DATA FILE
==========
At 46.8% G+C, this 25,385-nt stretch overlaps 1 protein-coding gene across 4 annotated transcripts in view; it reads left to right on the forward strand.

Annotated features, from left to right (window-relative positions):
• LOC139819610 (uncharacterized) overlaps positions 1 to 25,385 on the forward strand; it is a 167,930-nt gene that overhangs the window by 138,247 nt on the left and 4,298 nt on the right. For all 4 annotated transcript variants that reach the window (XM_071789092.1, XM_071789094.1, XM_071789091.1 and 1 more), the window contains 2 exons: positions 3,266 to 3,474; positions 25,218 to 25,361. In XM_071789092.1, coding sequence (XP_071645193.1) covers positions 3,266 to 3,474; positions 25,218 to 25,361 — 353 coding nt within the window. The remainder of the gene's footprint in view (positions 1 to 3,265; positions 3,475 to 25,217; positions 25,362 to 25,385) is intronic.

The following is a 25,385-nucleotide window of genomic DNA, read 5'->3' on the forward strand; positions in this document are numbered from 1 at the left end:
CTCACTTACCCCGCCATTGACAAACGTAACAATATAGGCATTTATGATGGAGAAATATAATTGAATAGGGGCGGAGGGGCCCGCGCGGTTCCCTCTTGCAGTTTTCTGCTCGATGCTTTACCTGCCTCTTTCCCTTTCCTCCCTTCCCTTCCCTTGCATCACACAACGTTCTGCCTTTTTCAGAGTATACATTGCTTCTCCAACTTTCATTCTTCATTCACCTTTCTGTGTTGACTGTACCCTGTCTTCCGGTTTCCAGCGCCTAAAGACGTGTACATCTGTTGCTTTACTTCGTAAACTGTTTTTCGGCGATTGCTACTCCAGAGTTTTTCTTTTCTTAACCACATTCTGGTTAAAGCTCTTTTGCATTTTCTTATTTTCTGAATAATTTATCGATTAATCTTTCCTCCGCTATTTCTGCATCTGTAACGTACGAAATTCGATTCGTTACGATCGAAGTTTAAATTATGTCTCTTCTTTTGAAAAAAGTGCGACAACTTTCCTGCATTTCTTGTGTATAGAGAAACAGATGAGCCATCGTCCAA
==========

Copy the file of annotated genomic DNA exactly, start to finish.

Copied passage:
At 46.8% G+C, this 25,385-nt stretch overlaps 1 protein-coding gene across 4 annotated transcripts in view; it reads left to right on the forward strand.

Annotated features, from left to right (window-relative positions):
• LOC139819610 (uncharacterized) overlaps positions 1 to 25,385 on the forward strand; it is a 167,930-nt gene that overhangs the window by 138,247 nt on the left and 4,298 nt on the right. For all 4 annotated transcript variants that reach the window (XM_071789092.1, XM_071789094.1, XM_071789091.1 and 1 more), the window contains 2 exons: positions 3,266 to 3,474; positions 25,218 to 25,361. In XM_071789092.1, coding sequence (XP_071645193.1) covers positions 3,266 to 3,474; positions 25,218 to 25,361 — 353 coding nt within the window. The remainder of the gene's footprint in view (positions 1 to 3,265; positions 3,475 to 25,217; positions 25,362 to 25,385) is intronic.

The following is a 25,385-nucleotide window of genomic DNA, read 5'->3' on the forward strand; positions in this document are numbered from 1 at the left end:
CTCACTTACCCCGCCATTGACAAACGTAACAATATAGGCATTTATGATGGAGAAATATAATTGAATAGGGGCGGAGGGGCCCGCGCGGTTCCCTCTTGCAGTTTTCTGCTCGATGCTTTACCTGCCTCTTTCCCTTTCCTCCCTTCCCTTCCCTTGCATCACACAACGTTCTGCCTTTTTCAGAGTATACATTGCTTCTCCAACTTTCATTCTTCATTCACCTTTCTGTGTTGACTGTACCCTGTCTTCCGGTTTCCAGCGCCTAAAGACGTGTACATCTGTTGCTTTACTTCGTAAACTGTTTTTCGGCGATTGCTACTCCAGAGTTTTTCTTTTCTTAACCACATTCTGGTTAAAGCTCTTTTGCATTTTCTTATTTTCTGAATAATTTATCGATTAATCTTTCCTCCGCTATTTCTGCATCTGTAACGTACGAAATTCGATTCGTTACGATCGAAGTTTAAATTATGTCTCTTCTTTTGAAAAAAGTGCGACAACTTTCCTGCATTTCTTGTGTATAGAGAAACAGATGAGCCATCGTCCAA